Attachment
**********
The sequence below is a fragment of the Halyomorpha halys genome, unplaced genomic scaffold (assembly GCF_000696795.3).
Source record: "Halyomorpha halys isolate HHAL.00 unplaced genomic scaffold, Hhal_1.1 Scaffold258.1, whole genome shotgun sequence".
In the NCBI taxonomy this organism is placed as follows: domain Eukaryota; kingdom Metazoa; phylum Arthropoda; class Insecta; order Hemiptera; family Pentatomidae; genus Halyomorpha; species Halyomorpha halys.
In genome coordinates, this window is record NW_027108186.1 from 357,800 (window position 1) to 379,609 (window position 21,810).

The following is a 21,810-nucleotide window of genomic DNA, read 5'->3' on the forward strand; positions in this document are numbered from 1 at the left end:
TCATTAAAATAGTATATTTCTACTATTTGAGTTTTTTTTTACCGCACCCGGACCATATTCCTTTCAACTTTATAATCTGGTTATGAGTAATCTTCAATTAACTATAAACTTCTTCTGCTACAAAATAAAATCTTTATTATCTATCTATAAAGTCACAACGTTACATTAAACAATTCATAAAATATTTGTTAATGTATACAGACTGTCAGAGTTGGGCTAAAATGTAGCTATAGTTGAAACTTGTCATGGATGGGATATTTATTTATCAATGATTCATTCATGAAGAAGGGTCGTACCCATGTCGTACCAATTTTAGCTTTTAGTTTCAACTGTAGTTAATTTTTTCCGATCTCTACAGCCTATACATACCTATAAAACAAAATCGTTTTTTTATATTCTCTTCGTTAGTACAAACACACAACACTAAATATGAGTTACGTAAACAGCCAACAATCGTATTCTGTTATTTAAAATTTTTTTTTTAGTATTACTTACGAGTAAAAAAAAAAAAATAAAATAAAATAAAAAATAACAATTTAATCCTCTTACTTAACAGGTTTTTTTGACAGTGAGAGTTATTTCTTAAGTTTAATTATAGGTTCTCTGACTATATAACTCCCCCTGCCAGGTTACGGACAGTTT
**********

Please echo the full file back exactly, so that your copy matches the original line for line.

The sequence below is a fragment of the Halyomorpha halys genome, unplaced genomic scaffold (assembly GCF_000696795.3).
Source record: "Halyomorpha halys isolate HHAL.00 unplaced genomic scaffold, Hhal_1.1 Scaffold258.1, whole genome shotgun sequence".
In the NCBI taxonomy this organism is placed as follows: domain Eukaryota; kingdom Metazoa; phylum Arthropoda; class Insecta; order Hemiptera; family Pentatomidae; genus Halyomorpha; species Halyomorpha halys.
In genome coordinates, this window is record NW_027108186.1 from 357,800 (window position 1) to 379,609 (window position 21,810).

The following is a 21,810-nucleotide window of genomic DNA, read 5'->3' on the forward strand; positions in this document are numbered from 1 at the left end:
TCATTAAAATAGTATATTTCTACTATTTGAGTTTTTTTTTACCGCACCCGGACCATATTCCTTTCAACTTTATAATCTGGTTATGAGTAATCTTCAATTAACTATAAACTTCTTCTGCTACAAAATAAAATCTTTATTATCTATCTATAAAGTCACAACGTTACATTAAACAATTCATAAAATATTTGTTAATGTATACAGACTGTCAGAGTTGGGCTAAAATGTAGCTATAGTTGAAACTTGTCATGGATGGGATATTTATTTATCAATGATTCATTCATGAAGAAGGGTCGTACCCATGTCGTACCAATTTTAGCTTTTAGTTTCAACTGTAGTTAATTTTTTCCGATCTCTACAGCCTATACATACCTATAAAACAAAATCGTTTTTTTATATTCTCTTCGTTAGTACAAACACACAACACTAAATATGAGTTACGTAAACAGCCAACAATCGTATTCTGTTATTTAAAATTTTTTTTTTAGTATTACTTACGAGTAAAAAAAAAAAAATAAAATAAAATAAAAAATAACAATTTAATCCTCTTACTTAACAGGTTTTTTTGACAGTGAGAGTTATTTCTTAAGTTTAATTATAGGTTCTCTGACTATATAACTCCCCCTGCCAGGTTACGGACAGTTT